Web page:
These events include hackathons, workshops, classes, and other programs that fulfill the overarching goal of making programming exciting and accessible. In 2018, 50,000 young people took part in 1,100 programming events.
We think the Meet and Code Award is a particularly special feature of Meet and Code, giving a 2,000€ grant to the best event in each of four categories. The Meet and Code team has identified some issues in STEM and is tackling them head-on. They do this by choosing award categories that address environmental or social problems in technology. The awards also align with UN Sustainable Development Goals, including Gender Equality (5), Climate Action (13) and Sustainable Cities and Communities (11).
Meet and Code's Girls Do IT! and Diversity award categories help to encourage underrepresented groups to take part in programming events. These include women, minority ethnic groups, those with hearing or vision disorders, juvenile prisoners, and many more. The Code for the Planet category highlights events that make a positive environmental impact through programming. The Community category seeks projects with a local focus.
Unfortunately, if you're not Europe-based, you aren't eligible for this grant. However, you can still spread the word about Meet and Code. Take a look at some of last year's finalists and share these inspirational stories with your community, using the hashtag #meetandcode.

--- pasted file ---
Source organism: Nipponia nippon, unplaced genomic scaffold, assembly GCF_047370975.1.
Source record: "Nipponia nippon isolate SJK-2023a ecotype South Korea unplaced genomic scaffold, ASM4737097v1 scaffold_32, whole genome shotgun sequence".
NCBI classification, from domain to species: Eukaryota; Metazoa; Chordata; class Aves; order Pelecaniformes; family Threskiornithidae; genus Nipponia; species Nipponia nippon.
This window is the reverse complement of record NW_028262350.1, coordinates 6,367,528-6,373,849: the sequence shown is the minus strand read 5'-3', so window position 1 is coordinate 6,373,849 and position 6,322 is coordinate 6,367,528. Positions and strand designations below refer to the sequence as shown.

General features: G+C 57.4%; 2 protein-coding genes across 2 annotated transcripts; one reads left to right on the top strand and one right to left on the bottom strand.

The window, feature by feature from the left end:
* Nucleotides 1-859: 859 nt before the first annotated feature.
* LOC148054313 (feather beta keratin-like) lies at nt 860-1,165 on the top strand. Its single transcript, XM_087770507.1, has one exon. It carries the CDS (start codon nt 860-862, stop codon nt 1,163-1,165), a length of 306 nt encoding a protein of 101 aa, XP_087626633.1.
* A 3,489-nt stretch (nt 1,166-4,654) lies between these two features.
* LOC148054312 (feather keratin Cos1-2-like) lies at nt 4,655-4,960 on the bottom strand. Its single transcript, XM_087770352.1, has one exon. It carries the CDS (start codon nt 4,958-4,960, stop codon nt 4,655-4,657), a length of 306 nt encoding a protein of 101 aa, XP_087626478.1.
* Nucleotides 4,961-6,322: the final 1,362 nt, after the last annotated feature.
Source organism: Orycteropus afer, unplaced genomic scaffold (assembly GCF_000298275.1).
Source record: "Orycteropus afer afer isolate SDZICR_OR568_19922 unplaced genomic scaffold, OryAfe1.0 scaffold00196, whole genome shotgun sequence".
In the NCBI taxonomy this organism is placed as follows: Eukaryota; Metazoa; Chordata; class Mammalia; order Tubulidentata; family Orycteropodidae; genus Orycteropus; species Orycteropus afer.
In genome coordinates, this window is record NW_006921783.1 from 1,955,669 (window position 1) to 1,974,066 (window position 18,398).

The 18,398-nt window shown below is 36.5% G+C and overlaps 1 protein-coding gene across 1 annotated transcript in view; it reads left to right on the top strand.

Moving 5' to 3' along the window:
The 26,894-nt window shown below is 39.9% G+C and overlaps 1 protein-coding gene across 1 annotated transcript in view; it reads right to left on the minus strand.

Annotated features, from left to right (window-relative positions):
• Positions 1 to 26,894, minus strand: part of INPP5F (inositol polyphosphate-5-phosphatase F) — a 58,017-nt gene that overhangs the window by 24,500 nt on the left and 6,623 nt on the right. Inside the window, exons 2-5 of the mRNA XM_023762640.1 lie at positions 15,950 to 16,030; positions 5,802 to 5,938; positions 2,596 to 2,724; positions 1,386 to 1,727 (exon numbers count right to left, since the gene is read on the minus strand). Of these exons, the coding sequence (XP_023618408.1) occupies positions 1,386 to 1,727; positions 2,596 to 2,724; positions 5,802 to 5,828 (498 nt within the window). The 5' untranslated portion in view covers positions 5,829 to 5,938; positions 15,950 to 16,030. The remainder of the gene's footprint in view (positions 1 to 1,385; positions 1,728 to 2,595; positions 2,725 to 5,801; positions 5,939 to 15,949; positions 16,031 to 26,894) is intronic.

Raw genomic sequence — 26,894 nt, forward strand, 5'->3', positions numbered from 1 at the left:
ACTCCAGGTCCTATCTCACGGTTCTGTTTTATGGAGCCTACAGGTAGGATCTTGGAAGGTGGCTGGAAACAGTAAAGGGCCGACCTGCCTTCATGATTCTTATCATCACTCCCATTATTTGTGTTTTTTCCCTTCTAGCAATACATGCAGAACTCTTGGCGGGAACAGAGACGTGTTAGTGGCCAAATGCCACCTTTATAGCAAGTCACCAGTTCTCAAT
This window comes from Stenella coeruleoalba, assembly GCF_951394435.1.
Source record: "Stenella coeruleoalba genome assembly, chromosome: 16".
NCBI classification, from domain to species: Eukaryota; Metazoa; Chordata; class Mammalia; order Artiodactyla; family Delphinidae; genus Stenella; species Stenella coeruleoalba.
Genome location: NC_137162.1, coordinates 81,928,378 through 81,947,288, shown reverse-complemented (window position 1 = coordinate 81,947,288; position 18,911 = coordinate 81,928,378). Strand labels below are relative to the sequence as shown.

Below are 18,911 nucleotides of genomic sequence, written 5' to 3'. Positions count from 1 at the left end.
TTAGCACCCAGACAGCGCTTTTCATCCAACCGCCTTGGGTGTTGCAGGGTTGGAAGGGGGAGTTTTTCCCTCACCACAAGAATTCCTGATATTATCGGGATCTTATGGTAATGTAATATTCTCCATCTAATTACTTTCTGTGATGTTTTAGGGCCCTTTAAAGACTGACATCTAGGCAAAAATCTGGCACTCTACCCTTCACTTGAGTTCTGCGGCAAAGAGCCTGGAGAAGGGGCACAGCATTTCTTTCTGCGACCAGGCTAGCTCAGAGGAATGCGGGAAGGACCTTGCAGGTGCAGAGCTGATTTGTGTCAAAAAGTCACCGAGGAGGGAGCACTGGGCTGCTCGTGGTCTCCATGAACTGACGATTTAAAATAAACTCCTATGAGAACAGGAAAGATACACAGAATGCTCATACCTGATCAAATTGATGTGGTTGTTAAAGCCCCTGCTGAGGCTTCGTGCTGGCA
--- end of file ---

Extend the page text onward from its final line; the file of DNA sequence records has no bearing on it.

Hour of Code
December 9 – 15, 2019, is Computer Science Education Week, when Code.org organizes Hour of Code. Hour of Code is designed to show that anyone can learn the basics of coding, or even facilitate a session where others can learn! We're featuring this because it's a super accessible, worldwide initiative that is a great way to introduce beginners of any age to coding.
Materials are available in over 45 languages, with versions that work on a smartphone or even with no computer at all. There are tutorials suitable for kindergartners upwards, and each tutorial is accessible to absolute beginners. You can register through the Hour of Code website to attend an Hour of Code near you or start organizing one yourself.
No matter where you are in the world, Code.org is a fantastic nonprofit providing the materials needed to learn to code to anyone, absolutely free. It's used widely in U.S. schools and has a focus on increasing access to coding for women and minorities.
FIRST (For Inspiration and Recognition of Science and Technology)